I’ll have to admit, when I read about some of the great photographers, their stories are almost as fantastic as their images. One of my favorite photographers is Paul Nicklen, and if you haven’t read his book Polar Obsession or watched his Ted Talk, you are really missing something. His story about scuba diving in the Antarctic to get an image of a leopard seal is hair raising. The seal was trying to induce Paul into playing with her dead penguin and while Paul was trying to figure out what she was doing, she became more and more assertive with the penguin.
My stories aren’t nearly as fantastic. And while almost every week I’m out there in the countryside of Maryland, Virginia or even Washington DC, gathering some kind of image with a conservation focus, I might have a story or even a lesson to share. I’d say my biggest lesson so far is when you think there’s nothing of interest to photograph, just turn around.
That first lesson came at Kenilworth Aquatic Gardens in Washington DC. I had been leading my first Meetup for the local North American Nature Photographer’s Association (NANPA.org). I was doing a miserable job. I had lost track of my group among the growing mass of tourists. The heat of the
day was increasing and I’d lost the morning light trying to keep track of everyone. One gentleman stopped me and asked if I was with NANPA. I learned that he occasionally followed our group, but he informed me that much of the group had already left for the day. Doubtful that there was one more image left in the bright morning light, I started to pack up my equipment. With camera in hand, I turned around and bent over to grab my backpack. But what caught my eye was the teeniest little grasshopper on a lotus flower. The flower even shaded him a little from the bright sun light. I’m not even sure I checked the settings on my camera, but I wasn’t going to let that moment get away.
Six months later I was on my way to my first NANPA conference and that teeny little grasshopper won me a “Top 200” spot in NANPA’s annual photography competition. I thought I was pretty hot snot with that victory….which was not replicated the following year. But “when in doubt, turn around” has been a recurring theme for me. Whenever I get stuck or whenever I think the light is gone, I turn around for a new view of things. Frequently the change of perspective works. You just have to be open enough to try a different view.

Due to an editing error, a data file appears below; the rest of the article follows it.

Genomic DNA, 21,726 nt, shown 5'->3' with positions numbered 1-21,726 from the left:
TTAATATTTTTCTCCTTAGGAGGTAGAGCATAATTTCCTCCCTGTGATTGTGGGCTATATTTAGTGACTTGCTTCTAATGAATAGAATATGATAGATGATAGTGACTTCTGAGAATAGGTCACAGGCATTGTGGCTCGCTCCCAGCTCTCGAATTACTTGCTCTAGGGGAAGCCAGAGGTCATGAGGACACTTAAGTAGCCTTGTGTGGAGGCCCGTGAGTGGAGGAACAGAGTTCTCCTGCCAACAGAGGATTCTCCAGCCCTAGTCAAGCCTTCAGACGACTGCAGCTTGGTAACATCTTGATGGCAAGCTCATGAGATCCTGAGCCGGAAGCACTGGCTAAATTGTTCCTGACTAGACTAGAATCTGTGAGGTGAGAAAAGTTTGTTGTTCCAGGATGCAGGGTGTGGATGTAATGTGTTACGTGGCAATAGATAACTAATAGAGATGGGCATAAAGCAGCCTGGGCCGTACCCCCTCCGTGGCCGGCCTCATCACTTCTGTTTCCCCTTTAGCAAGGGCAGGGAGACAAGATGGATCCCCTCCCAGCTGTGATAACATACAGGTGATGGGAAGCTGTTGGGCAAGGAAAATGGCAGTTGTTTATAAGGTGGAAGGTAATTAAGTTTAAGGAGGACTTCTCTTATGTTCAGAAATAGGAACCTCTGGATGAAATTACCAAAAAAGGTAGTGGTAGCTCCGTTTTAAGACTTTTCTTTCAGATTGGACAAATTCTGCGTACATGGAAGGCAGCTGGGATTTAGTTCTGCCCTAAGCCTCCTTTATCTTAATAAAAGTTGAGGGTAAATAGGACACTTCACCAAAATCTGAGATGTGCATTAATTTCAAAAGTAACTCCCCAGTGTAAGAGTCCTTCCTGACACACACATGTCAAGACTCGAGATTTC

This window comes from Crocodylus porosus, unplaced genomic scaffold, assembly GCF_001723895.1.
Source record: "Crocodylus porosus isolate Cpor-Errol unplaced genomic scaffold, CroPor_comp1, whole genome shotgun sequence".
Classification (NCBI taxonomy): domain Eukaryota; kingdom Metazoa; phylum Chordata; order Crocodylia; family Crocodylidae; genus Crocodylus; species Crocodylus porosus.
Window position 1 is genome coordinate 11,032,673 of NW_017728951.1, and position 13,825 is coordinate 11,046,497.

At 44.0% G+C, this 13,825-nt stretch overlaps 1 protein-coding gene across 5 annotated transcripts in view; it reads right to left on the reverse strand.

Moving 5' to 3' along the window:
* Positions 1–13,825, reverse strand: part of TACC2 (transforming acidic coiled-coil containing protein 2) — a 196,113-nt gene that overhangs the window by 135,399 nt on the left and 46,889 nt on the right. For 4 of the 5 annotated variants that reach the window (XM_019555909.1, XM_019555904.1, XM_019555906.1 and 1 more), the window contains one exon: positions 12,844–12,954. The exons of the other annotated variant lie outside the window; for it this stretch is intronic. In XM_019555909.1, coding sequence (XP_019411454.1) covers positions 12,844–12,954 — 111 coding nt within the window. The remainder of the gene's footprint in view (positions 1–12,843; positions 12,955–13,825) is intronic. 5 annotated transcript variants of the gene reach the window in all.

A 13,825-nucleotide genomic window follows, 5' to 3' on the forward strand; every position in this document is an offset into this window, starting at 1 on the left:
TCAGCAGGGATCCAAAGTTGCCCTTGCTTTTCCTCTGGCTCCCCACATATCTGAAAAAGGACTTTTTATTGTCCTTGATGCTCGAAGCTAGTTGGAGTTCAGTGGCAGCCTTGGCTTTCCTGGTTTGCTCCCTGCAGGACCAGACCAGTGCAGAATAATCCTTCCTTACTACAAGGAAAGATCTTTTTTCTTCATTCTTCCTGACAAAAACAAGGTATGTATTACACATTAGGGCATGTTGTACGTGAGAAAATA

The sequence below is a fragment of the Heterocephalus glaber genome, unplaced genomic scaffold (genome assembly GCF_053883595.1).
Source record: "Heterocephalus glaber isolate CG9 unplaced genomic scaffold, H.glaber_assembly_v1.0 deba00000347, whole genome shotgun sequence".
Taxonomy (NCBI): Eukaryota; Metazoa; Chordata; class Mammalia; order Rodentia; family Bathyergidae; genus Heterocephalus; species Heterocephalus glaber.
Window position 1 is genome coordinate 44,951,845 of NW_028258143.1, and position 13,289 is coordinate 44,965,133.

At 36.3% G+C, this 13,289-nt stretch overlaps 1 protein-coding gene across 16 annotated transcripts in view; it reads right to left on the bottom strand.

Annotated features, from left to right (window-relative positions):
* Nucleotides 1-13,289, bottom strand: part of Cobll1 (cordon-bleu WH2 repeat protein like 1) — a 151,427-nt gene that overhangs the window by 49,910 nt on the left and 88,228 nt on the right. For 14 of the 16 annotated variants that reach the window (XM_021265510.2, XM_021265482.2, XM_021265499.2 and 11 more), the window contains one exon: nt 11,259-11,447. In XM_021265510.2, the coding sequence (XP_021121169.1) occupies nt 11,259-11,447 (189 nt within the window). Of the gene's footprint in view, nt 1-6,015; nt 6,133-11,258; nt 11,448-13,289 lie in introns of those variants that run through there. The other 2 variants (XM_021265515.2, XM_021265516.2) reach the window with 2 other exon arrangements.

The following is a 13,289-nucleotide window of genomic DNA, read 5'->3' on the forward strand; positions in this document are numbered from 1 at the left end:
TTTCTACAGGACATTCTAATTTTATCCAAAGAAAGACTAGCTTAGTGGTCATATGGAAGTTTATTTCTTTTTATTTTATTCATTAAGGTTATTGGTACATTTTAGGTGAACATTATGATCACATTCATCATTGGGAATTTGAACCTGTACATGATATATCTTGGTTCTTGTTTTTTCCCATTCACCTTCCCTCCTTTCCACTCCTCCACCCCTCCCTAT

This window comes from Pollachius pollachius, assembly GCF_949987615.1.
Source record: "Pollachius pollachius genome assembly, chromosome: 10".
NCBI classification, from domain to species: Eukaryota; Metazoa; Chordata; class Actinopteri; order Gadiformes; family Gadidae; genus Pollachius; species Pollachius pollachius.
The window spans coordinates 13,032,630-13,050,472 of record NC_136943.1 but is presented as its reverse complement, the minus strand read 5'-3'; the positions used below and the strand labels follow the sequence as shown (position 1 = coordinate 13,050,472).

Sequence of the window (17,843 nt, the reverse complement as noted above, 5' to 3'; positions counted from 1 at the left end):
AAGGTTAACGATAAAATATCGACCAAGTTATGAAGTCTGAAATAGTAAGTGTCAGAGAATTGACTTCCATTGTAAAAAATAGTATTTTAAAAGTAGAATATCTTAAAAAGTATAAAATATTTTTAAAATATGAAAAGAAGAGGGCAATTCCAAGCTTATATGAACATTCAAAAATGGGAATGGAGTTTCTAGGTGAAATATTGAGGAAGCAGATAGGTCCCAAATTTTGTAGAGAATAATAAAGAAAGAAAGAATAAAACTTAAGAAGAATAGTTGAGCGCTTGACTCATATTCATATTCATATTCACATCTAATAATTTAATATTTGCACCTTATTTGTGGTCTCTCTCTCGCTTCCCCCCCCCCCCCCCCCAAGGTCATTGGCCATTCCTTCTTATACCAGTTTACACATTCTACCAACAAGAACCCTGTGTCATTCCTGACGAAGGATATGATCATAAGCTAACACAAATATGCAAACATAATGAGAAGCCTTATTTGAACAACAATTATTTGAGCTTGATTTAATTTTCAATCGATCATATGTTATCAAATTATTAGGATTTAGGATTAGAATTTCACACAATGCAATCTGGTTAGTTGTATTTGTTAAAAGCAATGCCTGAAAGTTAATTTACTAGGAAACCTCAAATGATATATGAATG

This week I am heading to my second NANPA conference, and I’m really chuckling at myself this time. Though this time it’s for a Top 100 image, which is a nice accomplishment for a part-time conservation photographer. I’m laughing to myself because once again I’m going to NANPA because of a “when in doubt, turn around” image. This time it was from a visit to Costa Rica’s Parque Nacional Manuel Antonio where my wife and I hired a guide for the morning. Unfortunately hundreds of tourists also chose that day to cross through the park to get to the beach. In a moment of frustration as we let a group of cooler-toting-tourists through, I chose to turn around a find something more interesting to look at. And there it was, a huge and beautiful spider web glistening in the sun. The closer I got the bigger that Costa Rican garden spider got. I titled the shot Twilight Zone Garden Spider for the beautiful green foliage behind the spider web.
Trust me, when I go to NANPA later this week, we’ll be hearing from all the famous photographers and some highly visible conservation successes attributed to the excellence of their photography. But I’ll probably pick a moment to turn around and tell the stranger behind me about my two lucky NANPA images.